Last week, the Philadelphia Public Health Department launched a new campaign encouraging teens to “take control of their health”. The website, TakeControlPhilly, educates teens on the importance of condom use, and invites children as young as 11 to request to have a package of condoms mailed to them—completely free of charge! Yippee!!
When asked by members of the public if perhaps giving condoms away to 11-year-olds wasn’t such a good idea, the City Health Commissioner, Donald Schwarz replied:
“Clearly, we don’t think it’s OK for 11-year-olds to be having sex,” says Schwarz. “But we don’t have the infrastructure in place to fix [that] problem fast. We can, however, make condoms available fairly quickly to whoever needs them.”
Schwarz wasn’t the first to use this talking point, and he won’t be the last. For some reason, people actually believe that giving away free condoms without discretion actually solves more problems than it creates. Don’t get me wrong. I’m not saying that using condoms doesn’t help to stop the spread of certain diseases (though just a fun fact for you: HPV is the most common type of STD and the condom is useless against it). I’m saying that arguing that giving condoms away doesn’t encourage more people to have sex is like trying to argue that little kids won’t eat cookies that are placed right in front of them. …Which reminds me of a video I saw on YouTube a while back…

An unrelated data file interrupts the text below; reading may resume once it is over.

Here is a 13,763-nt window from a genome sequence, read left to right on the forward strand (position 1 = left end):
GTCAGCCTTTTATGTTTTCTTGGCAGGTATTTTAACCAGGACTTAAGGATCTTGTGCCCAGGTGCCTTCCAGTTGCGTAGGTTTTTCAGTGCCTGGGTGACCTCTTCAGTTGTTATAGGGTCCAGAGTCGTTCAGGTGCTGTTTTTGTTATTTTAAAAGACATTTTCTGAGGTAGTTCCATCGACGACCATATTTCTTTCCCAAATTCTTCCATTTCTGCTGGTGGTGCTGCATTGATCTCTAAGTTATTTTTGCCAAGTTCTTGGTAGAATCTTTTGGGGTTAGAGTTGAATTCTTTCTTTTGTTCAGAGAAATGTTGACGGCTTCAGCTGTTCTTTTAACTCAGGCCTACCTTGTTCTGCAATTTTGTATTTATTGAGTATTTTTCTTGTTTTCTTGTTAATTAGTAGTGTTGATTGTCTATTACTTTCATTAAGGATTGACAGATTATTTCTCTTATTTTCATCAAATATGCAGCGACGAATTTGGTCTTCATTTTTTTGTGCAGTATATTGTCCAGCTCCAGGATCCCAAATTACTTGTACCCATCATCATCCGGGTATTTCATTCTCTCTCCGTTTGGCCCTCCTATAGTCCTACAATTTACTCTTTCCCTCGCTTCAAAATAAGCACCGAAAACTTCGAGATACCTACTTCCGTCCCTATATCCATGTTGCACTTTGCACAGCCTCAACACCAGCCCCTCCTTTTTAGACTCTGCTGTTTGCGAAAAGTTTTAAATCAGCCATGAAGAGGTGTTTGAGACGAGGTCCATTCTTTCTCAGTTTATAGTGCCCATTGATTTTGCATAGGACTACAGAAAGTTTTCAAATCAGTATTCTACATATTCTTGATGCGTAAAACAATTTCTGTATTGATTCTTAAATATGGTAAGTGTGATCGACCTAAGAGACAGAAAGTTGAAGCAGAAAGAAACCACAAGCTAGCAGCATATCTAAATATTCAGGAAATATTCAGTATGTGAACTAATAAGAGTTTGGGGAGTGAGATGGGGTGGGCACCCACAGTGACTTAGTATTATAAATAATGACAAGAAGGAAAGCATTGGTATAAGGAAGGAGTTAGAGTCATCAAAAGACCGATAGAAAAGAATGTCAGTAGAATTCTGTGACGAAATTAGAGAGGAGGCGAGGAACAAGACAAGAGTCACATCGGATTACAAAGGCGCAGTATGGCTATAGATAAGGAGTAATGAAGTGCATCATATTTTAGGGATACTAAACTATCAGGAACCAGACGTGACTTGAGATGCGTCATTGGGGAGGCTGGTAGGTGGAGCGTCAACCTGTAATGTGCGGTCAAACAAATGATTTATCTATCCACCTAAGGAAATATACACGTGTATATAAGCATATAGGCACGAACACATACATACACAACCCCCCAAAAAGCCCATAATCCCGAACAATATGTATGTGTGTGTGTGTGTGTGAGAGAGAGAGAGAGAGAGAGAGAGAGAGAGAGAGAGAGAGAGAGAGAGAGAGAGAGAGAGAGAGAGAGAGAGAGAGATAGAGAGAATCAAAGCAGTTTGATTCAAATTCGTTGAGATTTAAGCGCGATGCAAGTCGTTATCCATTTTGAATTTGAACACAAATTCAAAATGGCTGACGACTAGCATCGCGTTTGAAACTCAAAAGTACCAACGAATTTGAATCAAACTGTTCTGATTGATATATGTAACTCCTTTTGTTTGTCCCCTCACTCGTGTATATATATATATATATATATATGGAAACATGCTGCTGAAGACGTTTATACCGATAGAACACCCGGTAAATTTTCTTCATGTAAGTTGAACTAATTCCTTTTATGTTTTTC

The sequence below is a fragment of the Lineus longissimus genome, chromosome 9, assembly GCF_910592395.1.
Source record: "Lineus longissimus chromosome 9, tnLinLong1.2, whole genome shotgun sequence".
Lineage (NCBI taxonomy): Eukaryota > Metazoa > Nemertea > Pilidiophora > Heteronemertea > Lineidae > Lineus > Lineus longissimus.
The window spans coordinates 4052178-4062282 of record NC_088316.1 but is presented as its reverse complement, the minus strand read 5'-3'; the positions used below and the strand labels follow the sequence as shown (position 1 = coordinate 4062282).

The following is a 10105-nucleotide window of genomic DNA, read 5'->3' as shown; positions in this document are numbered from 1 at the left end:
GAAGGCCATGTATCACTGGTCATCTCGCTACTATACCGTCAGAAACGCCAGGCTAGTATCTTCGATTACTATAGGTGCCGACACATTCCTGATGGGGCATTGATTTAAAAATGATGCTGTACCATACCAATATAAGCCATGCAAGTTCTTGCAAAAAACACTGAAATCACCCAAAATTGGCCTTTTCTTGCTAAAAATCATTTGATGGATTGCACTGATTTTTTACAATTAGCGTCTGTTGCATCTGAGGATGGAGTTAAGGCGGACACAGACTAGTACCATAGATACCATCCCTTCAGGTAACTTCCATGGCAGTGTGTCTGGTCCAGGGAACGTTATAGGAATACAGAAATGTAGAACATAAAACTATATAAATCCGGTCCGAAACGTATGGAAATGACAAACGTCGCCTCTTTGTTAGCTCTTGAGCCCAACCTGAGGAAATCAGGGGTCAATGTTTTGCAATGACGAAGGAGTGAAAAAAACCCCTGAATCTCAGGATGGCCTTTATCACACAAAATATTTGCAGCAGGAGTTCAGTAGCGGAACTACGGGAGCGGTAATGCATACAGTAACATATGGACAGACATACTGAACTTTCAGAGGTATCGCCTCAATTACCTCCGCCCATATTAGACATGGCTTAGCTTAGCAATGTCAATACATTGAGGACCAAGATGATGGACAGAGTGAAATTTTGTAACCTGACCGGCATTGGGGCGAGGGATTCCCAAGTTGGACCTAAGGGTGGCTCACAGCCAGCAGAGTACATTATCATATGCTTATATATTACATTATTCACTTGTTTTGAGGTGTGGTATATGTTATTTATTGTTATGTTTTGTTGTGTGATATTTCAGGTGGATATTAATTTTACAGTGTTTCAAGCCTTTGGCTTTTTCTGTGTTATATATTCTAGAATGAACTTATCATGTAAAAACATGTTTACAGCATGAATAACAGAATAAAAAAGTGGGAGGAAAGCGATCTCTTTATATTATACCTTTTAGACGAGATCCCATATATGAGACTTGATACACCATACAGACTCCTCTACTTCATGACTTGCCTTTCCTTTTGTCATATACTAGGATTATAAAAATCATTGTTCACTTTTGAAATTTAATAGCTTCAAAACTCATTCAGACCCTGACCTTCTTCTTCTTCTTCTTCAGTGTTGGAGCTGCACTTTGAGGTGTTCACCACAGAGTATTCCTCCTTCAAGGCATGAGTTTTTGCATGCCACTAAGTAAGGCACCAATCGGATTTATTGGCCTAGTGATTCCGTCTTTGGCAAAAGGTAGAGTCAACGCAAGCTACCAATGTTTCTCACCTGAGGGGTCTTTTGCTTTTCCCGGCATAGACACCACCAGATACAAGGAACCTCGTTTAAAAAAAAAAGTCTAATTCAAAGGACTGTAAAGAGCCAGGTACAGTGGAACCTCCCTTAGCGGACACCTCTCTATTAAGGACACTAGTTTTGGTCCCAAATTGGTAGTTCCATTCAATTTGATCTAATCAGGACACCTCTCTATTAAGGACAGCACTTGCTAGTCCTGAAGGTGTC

Ok so you get the point. These kids were even given a real incentive for not eating the cookie right away…they would get another cookie! And even then some couldn’t do it. Can you blame them? The cookie was right there, and no real consequences threatened them if they decided to eat it.
Obviously we’re talking about something much more meaningful (and much more appealing) than cookies, here. And what is the incentive that the city, who is giving the 11-year-olds condoms, giving them for not using them? “Only use these if you need them”? What does that even mean to an 11-year-old? Giving condoms away doesn’t really solve any real problems. It’s like settling for putting a Band-Aid on a gaping wound.